Did you know transportation accounts for 18% of Australia's total carbon emissions?
Australia doesn't have a great track record with transport emissions - they are the third-highest source of greenhouse gases in Australia, with the highest rate of growth per year.
Rethinking how we get around is integral if we were going to significantly reduce our carbon emissions and achieve our Net Zero targets.
So why don't we just all drive electric cars?!
80% of the new vehicle sales markets around the world have carbon emissions standards - Australia does not. Electric vehicles in Australia account for less than 1% of new car sales - and expensive tariffs and low accessibility in the Australian vehicle market mean widespread adoption of battery-powered vehicles could still be a few years away.
So let's have a look more generally at some ways we can get around in a way that's less reliant on carbon output.
Public transport is a great way to get around. It's much more carbon-friendly than private vehicles - a full bus can take over 50 cars off the road, and a full train over 600. It's also a much more affordable alternative to owning a car, and you won't get the annual hip-pocket burn of rego, insurance, and servicing all in one hit (and don't even get me started on petrol!).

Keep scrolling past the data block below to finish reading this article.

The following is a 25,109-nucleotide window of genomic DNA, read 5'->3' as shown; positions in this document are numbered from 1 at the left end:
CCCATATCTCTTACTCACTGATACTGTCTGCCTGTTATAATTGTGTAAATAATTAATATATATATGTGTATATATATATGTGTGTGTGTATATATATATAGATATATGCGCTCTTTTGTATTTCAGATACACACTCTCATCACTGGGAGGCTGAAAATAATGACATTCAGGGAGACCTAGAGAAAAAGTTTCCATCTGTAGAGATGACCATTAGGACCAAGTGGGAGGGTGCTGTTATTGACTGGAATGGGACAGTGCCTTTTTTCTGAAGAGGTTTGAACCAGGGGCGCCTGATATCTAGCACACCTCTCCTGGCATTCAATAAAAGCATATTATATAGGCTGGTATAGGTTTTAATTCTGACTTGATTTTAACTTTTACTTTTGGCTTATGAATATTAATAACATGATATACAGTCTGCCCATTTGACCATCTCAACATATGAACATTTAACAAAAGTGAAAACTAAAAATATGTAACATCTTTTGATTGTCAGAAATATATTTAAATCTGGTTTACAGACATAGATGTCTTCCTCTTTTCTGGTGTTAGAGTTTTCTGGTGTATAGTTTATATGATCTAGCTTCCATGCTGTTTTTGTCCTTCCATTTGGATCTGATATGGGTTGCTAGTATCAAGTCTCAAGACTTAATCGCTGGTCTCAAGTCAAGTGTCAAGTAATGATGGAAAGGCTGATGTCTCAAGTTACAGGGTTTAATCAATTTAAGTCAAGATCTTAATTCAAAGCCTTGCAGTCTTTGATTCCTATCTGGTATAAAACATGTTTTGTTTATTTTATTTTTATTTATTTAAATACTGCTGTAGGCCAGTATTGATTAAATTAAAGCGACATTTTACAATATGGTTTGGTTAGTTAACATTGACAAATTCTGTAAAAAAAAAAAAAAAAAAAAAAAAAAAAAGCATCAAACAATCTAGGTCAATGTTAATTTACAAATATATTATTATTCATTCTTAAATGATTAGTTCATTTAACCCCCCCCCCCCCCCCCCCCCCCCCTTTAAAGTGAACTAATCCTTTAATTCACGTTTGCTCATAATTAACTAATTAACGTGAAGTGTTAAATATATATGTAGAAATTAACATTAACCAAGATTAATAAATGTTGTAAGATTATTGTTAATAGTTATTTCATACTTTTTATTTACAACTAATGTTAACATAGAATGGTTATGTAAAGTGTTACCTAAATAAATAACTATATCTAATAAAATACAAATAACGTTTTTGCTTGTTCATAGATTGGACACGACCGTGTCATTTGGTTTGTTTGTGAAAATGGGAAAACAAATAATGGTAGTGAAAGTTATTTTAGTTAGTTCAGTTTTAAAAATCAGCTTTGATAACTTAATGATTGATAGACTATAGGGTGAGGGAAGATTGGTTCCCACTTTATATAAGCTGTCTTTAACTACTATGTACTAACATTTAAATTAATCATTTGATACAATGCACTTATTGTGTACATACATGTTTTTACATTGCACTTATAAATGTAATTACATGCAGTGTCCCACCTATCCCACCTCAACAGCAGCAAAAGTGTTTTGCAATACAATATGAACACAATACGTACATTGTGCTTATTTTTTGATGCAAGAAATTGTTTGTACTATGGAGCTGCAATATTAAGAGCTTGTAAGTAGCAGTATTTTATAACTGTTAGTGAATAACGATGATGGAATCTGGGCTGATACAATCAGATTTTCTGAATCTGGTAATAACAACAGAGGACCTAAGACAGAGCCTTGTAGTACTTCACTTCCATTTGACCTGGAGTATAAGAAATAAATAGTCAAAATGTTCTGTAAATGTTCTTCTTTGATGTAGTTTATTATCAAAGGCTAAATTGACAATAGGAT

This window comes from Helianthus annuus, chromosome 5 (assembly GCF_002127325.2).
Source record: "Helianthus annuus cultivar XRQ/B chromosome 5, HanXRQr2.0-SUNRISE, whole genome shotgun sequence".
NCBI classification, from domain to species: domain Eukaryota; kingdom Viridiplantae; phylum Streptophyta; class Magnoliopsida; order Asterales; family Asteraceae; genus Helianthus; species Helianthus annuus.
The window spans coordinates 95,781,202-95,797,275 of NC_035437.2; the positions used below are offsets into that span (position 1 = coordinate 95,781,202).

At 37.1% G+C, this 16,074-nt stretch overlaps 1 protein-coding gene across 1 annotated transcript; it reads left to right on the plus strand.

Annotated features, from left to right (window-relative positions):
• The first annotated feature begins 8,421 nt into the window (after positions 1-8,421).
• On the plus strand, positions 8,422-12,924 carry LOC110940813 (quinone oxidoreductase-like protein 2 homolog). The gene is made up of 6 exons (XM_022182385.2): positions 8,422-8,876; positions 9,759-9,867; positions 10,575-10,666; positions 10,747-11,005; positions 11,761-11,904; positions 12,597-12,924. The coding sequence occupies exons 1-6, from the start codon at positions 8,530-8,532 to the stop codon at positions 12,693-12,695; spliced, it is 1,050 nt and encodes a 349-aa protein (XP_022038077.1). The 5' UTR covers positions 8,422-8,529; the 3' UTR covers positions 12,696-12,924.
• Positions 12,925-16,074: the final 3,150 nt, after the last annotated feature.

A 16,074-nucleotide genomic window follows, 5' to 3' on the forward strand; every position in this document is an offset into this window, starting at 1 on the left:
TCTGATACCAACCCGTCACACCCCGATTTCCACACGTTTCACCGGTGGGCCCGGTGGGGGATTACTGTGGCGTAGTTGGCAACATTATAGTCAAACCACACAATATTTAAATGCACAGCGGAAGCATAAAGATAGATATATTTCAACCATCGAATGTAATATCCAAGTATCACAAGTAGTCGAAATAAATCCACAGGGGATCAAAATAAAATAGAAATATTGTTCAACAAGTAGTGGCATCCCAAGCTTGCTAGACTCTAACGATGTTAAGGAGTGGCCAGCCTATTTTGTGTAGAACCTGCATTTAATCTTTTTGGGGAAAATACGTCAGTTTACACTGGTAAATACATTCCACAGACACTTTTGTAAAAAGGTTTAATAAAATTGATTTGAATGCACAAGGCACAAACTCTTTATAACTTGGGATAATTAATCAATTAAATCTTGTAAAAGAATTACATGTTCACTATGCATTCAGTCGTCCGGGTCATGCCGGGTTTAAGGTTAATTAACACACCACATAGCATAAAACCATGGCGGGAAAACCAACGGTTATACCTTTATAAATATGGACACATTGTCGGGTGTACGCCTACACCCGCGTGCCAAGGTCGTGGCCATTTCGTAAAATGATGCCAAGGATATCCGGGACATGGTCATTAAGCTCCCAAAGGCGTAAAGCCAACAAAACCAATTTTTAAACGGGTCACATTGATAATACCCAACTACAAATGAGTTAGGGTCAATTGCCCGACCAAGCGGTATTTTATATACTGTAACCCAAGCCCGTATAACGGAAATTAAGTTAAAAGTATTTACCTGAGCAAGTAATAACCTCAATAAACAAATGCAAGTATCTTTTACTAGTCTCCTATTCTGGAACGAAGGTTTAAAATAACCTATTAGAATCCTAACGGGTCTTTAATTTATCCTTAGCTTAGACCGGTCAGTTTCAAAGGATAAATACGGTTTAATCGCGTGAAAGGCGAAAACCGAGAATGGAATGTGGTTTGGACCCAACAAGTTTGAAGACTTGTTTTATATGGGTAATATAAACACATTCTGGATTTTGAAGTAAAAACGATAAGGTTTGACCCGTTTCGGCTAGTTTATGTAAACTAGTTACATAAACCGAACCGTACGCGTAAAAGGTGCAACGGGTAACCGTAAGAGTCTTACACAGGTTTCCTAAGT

A great instance of combining public transport with the rising popularity of electric vehicles is in Gothenburg, Sweden. By introducing 145 electric buses and charging stations across the city (replacing around 35% of their existing bus fleet), they have been able to cut the monthly total of city-wide emissions by 10%. Imagine if we could introduce something similar in Australian cities!
Government incentives are another way to encourage more people to make the switch to more environmentally friendly forms of travel. In Europe, there are almost 300 different government tax-incentive or purchase premiums schemes to make bike-riding more attractive.
Switching from normal cars to electric cars is one thing, but emissions from bike travel are actually 10 times less than an electric vehicle trip! Really puts into perspective how incentivising bike travel could impact Australia's currently enormous levels of emissions from travel.
Last year, 14 out of 27 European countries had at least one national-level scheme to incentivise bicycle purchase and riding. The result? Much quicker commuting times to work, people saving over 4 billion euros on fuel, reduced mortality rates, and a reduction of over 16 million tons of CO2 emissions PER YEAR.
So why can't we adopt similar practises in Australia? We certainly have the weather for it!